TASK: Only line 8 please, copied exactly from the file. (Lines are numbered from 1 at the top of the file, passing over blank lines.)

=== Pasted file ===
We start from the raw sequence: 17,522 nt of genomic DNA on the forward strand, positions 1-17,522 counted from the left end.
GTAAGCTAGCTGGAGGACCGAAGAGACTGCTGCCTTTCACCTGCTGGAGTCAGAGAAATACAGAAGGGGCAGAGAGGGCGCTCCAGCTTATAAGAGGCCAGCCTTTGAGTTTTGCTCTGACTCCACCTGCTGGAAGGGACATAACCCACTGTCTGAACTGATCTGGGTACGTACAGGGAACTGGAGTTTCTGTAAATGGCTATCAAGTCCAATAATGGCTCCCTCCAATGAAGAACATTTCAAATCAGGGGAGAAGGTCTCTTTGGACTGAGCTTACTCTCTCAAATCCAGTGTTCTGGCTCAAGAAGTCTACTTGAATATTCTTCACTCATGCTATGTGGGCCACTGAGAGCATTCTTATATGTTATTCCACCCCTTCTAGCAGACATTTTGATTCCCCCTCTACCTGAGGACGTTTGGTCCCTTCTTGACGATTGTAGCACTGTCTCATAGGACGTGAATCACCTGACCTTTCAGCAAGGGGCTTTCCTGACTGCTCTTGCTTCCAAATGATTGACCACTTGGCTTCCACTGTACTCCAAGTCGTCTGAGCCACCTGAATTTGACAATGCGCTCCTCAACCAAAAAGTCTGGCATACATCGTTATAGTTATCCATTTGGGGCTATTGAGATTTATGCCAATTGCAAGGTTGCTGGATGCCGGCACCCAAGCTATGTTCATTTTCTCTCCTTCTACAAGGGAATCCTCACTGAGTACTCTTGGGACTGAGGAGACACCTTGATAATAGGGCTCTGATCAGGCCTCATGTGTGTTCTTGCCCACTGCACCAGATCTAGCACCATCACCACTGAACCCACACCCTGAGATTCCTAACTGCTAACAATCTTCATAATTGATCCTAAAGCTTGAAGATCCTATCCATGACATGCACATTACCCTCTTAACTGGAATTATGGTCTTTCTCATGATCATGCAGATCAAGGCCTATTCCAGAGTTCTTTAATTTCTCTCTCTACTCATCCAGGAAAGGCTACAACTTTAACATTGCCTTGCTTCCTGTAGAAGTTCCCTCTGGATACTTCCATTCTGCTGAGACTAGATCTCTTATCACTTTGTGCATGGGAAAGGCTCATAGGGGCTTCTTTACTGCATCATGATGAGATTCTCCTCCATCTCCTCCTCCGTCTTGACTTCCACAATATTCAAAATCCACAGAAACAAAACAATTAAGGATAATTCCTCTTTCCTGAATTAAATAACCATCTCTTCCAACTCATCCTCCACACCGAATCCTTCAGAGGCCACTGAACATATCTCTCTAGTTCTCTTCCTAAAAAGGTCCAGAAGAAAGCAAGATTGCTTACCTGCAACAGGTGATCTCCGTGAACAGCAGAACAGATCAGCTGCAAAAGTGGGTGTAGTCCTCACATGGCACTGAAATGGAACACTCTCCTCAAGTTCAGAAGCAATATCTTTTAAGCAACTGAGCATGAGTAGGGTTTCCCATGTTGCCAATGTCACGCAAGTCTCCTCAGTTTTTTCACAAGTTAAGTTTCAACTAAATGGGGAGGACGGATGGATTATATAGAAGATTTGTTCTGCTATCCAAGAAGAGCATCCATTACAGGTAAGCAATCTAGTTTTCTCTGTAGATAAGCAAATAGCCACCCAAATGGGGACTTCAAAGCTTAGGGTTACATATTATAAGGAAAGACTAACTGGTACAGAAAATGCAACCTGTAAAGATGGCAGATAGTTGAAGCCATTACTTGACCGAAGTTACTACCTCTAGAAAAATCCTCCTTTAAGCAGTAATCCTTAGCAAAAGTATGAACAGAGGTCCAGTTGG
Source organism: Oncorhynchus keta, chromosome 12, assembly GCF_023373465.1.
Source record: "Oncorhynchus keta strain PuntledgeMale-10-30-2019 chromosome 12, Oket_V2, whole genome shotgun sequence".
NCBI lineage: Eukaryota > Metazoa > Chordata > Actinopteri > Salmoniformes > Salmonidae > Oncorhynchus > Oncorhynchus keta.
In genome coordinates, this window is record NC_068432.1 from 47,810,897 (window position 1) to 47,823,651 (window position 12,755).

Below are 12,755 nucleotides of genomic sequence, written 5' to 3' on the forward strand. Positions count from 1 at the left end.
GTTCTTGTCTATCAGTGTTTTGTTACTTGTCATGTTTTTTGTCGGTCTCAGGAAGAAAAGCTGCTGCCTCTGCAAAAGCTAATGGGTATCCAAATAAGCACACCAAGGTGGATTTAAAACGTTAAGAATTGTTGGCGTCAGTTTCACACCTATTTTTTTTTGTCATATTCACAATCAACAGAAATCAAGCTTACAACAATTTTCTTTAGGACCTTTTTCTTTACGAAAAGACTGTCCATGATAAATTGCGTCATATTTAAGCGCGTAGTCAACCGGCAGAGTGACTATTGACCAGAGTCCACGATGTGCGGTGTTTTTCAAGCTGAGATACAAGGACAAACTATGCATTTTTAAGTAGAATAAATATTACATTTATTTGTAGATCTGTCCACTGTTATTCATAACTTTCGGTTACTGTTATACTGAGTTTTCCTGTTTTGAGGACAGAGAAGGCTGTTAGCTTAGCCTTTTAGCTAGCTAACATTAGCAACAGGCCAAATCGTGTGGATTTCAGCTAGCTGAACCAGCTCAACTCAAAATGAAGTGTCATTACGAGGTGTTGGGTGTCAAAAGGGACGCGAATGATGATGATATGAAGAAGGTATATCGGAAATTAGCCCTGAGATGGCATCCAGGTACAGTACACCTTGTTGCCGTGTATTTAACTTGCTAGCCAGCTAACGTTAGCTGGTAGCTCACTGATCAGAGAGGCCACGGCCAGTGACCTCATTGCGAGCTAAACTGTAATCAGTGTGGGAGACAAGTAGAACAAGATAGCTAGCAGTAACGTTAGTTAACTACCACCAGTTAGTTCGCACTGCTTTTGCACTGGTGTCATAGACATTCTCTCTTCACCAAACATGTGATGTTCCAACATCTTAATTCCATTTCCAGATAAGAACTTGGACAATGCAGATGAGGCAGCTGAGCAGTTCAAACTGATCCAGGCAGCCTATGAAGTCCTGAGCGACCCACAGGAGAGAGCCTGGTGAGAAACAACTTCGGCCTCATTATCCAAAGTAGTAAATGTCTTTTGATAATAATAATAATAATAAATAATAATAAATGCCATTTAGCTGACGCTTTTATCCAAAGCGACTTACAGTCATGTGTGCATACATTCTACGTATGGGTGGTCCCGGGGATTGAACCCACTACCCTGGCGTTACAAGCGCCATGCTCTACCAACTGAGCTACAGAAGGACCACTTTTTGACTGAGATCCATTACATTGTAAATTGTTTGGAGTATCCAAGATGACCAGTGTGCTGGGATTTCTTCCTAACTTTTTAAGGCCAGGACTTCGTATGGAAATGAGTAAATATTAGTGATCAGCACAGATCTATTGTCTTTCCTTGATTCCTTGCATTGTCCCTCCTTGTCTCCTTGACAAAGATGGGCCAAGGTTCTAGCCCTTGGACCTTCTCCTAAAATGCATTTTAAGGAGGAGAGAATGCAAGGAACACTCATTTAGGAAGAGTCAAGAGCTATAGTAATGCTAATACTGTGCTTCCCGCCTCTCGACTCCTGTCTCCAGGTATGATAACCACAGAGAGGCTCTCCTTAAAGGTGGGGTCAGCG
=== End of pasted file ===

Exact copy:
GTTCTTGTCTATCAGTGTTTTGTTACTTGTCATGTTTTTTGTCGGTCTCAGGAAGAAAAGCTGCTGCCTCTGCAAAAGCTAATGGGTATCCAAATAAGCACACCAAGGTGGATTTAAAACGTTAAGAATTGTTGGCGTCAGTTTCACACCTATTTTTTTTTGTCATATTCACAATCAACAGAAATCAAGCTTACAACAATTTTCTTTAGGACCTTTTTCTTTACGAAAAGACTGTCCATGATAAATTGCGTCATATTTAAGCGCGTAGTCAACCGGCAGAGTGACTATTGACCAGAGTCCACGATGTGCGGTGTTTTTCAAGCTGAGATACAAGGACAAACTATGCATTTTTAAGTAGAATAAATATTACATTTATTTGTAGATCTGTCCACTGTTATTCATAACTTTCGGTTACTGTTATACTGAGTTTTCCTGTTTTGAGGACAGAGAAGGCTGTTAGCTTAGCCTTTTAGCTAGCTAACATTAGCAACAGGCCAAATCGTGTGGATTTCAGCTAGCTGAACCAGCTCAACTCAAAATGAAGTGTCATTACGAGGTGTTGGGTGTCAAAAGGGACGCGAATGATGATGATATGAAGAAGGTATATCGGAAATTAGCCCTGAGATGGCATCCAGGTACAGTACACCTTGTTGCCGTGTATTTAACTTGCTAGCCAGCTAACGTTAGCTGGTAGCTCACTGATCAGAGAGGCCACGGCCAGTGACCTCATTGCGAGCTAAACTGTAATCAGTGTGGGAGACAAGTAGAACAAGATAGCTAGCAGTAACGTTAGTTAACTACCACCAGTTAGTTCGCACTGCTTTTGCACTGGTGTCATAGACATTCTCTCTTCACCAAACATGTGATGTTCCAACATCTTAATTCCATTTCCAGATAAGAACTTGGACAATGCAGATGAGGCAGCTGAGCAGTTCAAACTGATCCAGGCAGCCTATGAAGTCCTGAGCGACCCACAGGAGAGAGCCTGGTGAGAAACAACTTCGGCCTCATTATCCAAAGTAGTAAATGTCTTTTGATAATAATAATAATAATAAATAATAATAAATGCCATTTAGCTGACGCTTTTATCCAAAGCGACTTACAGTCATGTGTGCATACATTCTACGTATGGGTGGTCCCGGGGATTGAACCCACTACCCTGGCGTTACAAGCGCCATGCTCTACCAACTGAGCTACAGAAGGACCACTTTTTGACTGAGATCCATTACATTGTAAATTGTTTGGAGTATCCAAGATGACCAGTGTGCTGGGATTTCTTCCTAACTTTTTAAGGCCAGGACTTCGTATGGAAATGAGTAAATATTAGTGATCAGCACAGATCTATTGTCTTTCCTTGATTCCTTGCATTGTCCCTCCTTGTCTCCTTGACAAAGATGGGCCAAGGTTCTAGCCCTTGGACCTTCTCCTAAAATGCATTTTAAGGAGGAGAGAATGCAAGGAACACTCATTTAGGAAGAGTCAAGAGCTATAGTAATGCTAATACTGTGCTTCCCGCCTCTCGACTCCTGTCTCCAGGTATGATAACCACAGAGAGGCTCTCCTTAAAGGTGGGGTCAGCG